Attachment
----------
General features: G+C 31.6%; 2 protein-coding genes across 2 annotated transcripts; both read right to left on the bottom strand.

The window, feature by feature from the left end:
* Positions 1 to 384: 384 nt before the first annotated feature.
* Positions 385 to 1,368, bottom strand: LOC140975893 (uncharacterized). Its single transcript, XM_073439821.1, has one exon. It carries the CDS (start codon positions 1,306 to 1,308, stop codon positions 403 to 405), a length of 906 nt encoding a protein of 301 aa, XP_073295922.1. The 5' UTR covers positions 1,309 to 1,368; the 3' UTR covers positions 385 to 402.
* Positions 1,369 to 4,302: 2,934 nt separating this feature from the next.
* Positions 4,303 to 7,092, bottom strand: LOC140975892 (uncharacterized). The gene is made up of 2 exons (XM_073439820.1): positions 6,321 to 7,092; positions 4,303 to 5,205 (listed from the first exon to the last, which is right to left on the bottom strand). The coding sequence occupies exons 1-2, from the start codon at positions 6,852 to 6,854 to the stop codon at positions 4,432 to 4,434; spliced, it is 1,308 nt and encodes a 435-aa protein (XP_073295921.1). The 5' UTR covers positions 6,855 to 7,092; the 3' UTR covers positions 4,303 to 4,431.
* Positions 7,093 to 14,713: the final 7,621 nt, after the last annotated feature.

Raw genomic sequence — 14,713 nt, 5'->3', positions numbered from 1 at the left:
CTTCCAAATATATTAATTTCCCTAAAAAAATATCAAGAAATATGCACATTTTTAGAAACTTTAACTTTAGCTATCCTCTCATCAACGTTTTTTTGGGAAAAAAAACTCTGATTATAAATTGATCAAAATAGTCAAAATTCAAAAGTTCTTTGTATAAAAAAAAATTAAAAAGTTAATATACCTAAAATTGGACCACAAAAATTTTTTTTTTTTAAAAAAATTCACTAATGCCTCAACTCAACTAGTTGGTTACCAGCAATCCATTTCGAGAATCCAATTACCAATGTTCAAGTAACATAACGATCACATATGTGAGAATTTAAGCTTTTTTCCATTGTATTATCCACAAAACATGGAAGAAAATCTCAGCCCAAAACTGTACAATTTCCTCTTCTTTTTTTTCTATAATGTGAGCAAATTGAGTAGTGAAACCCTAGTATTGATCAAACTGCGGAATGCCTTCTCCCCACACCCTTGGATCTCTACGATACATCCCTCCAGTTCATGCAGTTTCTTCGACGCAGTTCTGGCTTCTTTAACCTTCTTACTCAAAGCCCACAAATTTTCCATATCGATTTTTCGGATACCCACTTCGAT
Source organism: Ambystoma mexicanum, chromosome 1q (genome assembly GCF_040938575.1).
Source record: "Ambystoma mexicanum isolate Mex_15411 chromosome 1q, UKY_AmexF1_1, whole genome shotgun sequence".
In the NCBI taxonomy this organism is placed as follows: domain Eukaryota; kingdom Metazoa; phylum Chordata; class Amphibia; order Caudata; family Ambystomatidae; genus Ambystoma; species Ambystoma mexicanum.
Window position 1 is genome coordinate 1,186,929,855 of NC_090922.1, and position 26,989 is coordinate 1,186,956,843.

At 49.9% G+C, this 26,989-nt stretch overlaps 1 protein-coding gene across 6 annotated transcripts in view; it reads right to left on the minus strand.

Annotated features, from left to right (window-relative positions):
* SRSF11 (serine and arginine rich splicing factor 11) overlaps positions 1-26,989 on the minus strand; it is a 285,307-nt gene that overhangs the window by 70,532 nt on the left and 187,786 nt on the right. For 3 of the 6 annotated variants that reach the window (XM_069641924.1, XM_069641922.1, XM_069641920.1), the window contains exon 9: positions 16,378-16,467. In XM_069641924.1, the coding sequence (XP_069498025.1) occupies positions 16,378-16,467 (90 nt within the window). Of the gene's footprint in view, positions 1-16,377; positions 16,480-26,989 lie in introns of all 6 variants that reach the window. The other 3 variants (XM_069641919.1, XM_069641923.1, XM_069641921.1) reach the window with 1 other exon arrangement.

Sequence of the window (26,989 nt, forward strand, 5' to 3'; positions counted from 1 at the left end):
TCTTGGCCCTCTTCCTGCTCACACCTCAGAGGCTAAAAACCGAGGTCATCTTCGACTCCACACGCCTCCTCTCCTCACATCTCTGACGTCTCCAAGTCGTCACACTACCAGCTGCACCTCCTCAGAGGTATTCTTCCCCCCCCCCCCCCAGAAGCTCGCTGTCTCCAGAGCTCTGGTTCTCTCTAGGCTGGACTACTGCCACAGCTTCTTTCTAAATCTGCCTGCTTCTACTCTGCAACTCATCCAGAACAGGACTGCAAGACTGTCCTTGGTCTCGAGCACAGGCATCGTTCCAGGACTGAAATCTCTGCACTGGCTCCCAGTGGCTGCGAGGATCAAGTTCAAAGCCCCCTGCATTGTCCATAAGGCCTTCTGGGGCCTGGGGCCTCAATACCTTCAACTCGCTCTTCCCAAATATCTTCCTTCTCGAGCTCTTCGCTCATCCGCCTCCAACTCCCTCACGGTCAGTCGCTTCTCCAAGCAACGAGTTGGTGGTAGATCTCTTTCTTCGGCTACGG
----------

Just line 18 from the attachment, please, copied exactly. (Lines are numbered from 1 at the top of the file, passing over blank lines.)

TCTTGGCCCTCTTCCTGCTCACACCTCAGAGGCTAAAAACCGAGGTCATCTTCGACTCCACACGCCTCCTCTCCTCACATCTCTGACGTCTCCAAGTCGTCACACTACCAGCTGCACCTCCTCAGAGGTATTCTTCCCCCCCCCCCCCCAGAAGCTCGCTGTCTCCAGAGCTCTGGTTCTCTCTAGGCTGGACTACTGCCACAGCTTCTTTCTAAATCTGCCTGCTTCTACTCTGCAACTCATCCAGAACAGGACTGCAAGACTGTCCTTGGTCTCGAGCACAGGCATCGTTCCAGGACTGAAATCTCTGCACTGGCTCCCAGTGGCTGCGAGGATCAAGTTCAAAGCCCCCTGCATTGTCCATAAGGCCTTCTGGGGCCTGGGGCCTCAATACCTTCAACTCGCTCTTCCCAAATATCTTCCTTCTCGAGCTCTTCGCTCATCCGCCTCCAACTCCCTCACGGTCAGTCGCTTCTCCAAGCAACGAGTTGGTGGTAGATCTCTTTCTTCGGCTACGG